DTP, and experimental vector graphics tools
     Version 0.097


13 January 2021
More quarantine updates from the zone

In celebration of 2020 sort of being over, here is some of what has been going on with Laidout development, as I slowly inch toward another "Stable" release:

30 August 2020
Quarantine updates from the zone

Thanks to coronavirus among other things, I suddenly find myself with some free time, some of which I've spent working on Laidout. Mostly I've finally had enough continuous time to fix various nuts and bolts that have been bugging me for a long time. In particular:

More to come!

...assuming the virus, societal collapse, or eviction doesn't kill me!

20 July 2019
Laidout AppImages

Thanks to probonopd, Laidout now has continuous AppImage builds! These will be built whenever there is a new change, letting people try out the cutting edge version without having to compile it themselves. Just a reminder this is for the development version of Laidout, so it might be a bit unstable.

See here to try it out!

8 June 2019
Libre Graphics Meeting Recap

This year's Libre Graphics Meeting in Saarbrücken, Germany has finished. There are always a lot of interesting talks, meetings, and other random conversations about everything concerning making art with open source software, and this year was no different.

One big announcement was Inkscape 1.0, or at least the application of the git tag live at the meeting. You can't download 1.0 directly off Inkscape's website yet. The tagging is a kind of abstract developer convenience, but just trust me, it's a major milestone. Congratulations to Inkscape!

Speaking of milestones, Darktable turned 10 years old. Really I didn't realize it had been around for so long. Almost as long as Laidout! Darktable is a great way to mass edit photos, making it easy to apply a ton of high bit depth effects on large numbers of photos all at once. Although, just about every time I use it, I end up spending what seems like a really long time trying to figure out where the final "export" button is that actually does the exporting, as Darktable loves big masses of controls filled with tiny text.

There was a great talk about a color mesh interface from Pieter Barendrecht, for use with svg, and maybe Inkscape soon? A big problem with meshes is that when editing, they quickly become an unbearable, dense tangle of mesh outlines. This new interface allows local subdivision of only the parts of the mesh you want to subdivide, making the ui much less cluttered and easy to work with. He also demonstrated an interface for editing diffusion curves, a very interesting method of defining complex color fields with a few simple curve points.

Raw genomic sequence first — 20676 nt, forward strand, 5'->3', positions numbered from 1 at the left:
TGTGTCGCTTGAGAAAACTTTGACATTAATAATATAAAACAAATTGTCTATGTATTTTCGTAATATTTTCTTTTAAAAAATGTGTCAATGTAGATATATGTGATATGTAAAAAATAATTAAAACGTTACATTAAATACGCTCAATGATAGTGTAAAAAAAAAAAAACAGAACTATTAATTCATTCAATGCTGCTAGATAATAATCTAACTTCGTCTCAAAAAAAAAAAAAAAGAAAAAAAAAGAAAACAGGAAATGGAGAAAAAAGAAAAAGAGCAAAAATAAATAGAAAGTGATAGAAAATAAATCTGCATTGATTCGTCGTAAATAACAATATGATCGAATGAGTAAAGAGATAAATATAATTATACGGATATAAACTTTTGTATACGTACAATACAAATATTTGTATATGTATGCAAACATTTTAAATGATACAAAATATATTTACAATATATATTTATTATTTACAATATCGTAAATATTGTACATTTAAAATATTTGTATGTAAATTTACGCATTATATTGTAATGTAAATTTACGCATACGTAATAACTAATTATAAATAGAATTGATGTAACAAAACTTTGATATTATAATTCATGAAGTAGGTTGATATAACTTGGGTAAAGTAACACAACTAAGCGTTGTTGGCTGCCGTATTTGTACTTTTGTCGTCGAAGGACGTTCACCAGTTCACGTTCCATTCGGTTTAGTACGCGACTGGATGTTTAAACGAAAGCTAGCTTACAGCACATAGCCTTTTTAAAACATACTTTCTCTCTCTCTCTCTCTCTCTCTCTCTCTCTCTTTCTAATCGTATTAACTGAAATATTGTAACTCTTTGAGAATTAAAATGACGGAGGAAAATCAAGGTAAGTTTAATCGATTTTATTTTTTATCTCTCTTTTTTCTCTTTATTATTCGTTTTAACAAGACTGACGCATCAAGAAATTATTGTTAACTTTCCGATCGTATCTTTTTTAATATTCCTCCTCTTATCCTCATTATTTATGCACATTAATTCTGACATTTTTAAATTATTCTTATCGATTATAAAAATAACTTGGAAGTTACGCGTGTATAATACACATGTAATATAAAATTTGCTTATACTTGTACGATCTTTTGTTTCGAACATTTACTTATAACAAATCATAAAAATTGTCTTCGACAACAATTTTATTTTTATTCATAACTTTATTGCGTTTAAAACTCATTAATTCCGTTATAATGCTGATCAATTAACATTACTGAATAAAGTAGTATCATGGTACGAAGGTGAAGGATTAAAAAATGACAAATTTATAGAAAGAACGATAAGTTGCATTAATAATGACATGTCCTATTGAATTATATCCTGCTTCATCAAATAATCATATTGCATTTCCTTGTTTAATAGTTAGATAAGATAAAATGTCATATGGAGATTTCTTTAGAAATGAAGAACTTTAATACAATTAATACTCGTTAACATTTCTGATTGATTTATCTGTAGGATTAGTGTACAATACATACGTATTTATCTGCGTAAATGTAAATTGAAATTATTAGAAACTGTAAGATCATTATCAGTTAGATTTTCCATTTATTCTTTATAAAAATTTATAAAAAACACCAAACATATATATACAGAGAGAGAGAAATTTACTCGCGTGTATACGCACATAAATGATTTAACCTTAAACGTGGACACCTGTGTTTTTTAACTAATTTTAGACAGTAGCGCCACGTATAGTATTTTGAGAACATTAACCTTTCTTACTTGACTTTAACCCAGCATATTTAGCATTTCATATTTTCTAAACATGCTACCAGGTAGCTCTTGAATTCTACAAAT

One very interesting development is a new curve type from Raph Levien, famous for spiro curves, among other things like a brand new font editor project. This new curve, like his older spiro curves, potentially reduces the clutter of editing bezier curves with handles, and provides nicer and easier methods of producing smooth curves. I had not included his older spiro curves in Laidout due to its incompatibility with the LGPL that part of Laidout's path tool uses, but not long ago, he revised the license to Apache2 or MIT, which is great news. This new license type also applies to the new curve type. So now, I look forward to adding this new curve to Laidout.

Raph, with Colin Rofls and others, is also involved with making a 2-d UI toolkit native to Rust, that uses the GPU for rendering. This seems like a natural progression for a widget toolkit, as shaders and other creation tools normally found in 3-d software have a lot of potential for 2-d graphics production.

One new project was ommpfritt by Pascal Bies, which elevates cloning and other effects to being first class objects that affect their child objects, allowing somewhat easy specification of procedural modeling for 2-d vector graphics. This allows things like clearly structured template objects, where you can define an abstract arrangement, create many instances of this arrangement maybe based on a big list of data loaded via a python script, like a mail merge for instance. Then you are able to change just the "template", and have changes propagate to all the imported instances, avoiding the need to manually adjust those instances one by one. Some kind of similar template functionality is something Laidout needs as well! That would make master pages easy.

One workshop I attended was about Blender's DNA system, which theoretically allows extreme levels of forward and backward file compatibility. Essentially, a description of the entire Blender low level data structure is saved with each blend file. This allows any version of Blender to at least load and save every bit of data in any blend file, past, present, and future. In practice, the user interface or custom scripts still need to know what to do with the data to really make use of that in a meaningful way, but having the potential for such data preservation can be useful. This was quite unique when written decades ago, and remains quite unique today. A nearly empty Blender scene still means a somewhat large file since it stores the whole data model description, but Blender files tend to be large, complicated, and not meant for realtime network transfer anyway, so that file size overhead is very acceptable.

A file format approach I've taken in Laidout is to allow the file format description to be exported directly from the runtime (with laidout --file-format). This makes it easier to match a file to its format, rather than needing to hunt for it on a website somewhere. This file format description is meant to be parsed by humans that might be responsible for programming converters, and not currently meant to be directly parsed by machines. Blender's DNA takes the approach of keeping the underlying data model very simple, rooted primarily in basic, well known data types, plus you don't even need the runtime to figure out what is in a file you come across. The DNA system is also a big part of what makes Blender files load so quickly, since there is very little difference between how the data is stored on disk, and how it is stored in memory. In summary, Blender never fails to impress.

Speaking of workshops, thanks to everyone who came to my Comic Book Workflows workshop! My own takeaway is that I really need to play around with Krita more. I hadn't known what Krita's filter masks were all about, for instance. I also gave a tour of the various tools in Laidout. Some of these tools I haven't really worked on in years, so it strikes me I need to do some work polishing Laidout's tool set, rather than blasting ahead with new tools instead. I'll do that right after I finish adding the new spiro curve type, as well as.. oh never mind.

There were lots of other talks, that hopefully soon you will be able to watch online if you missed them. Keep an eye out on the LGM site for those, and also make plans to travel to Rennes, France for LGM 2020!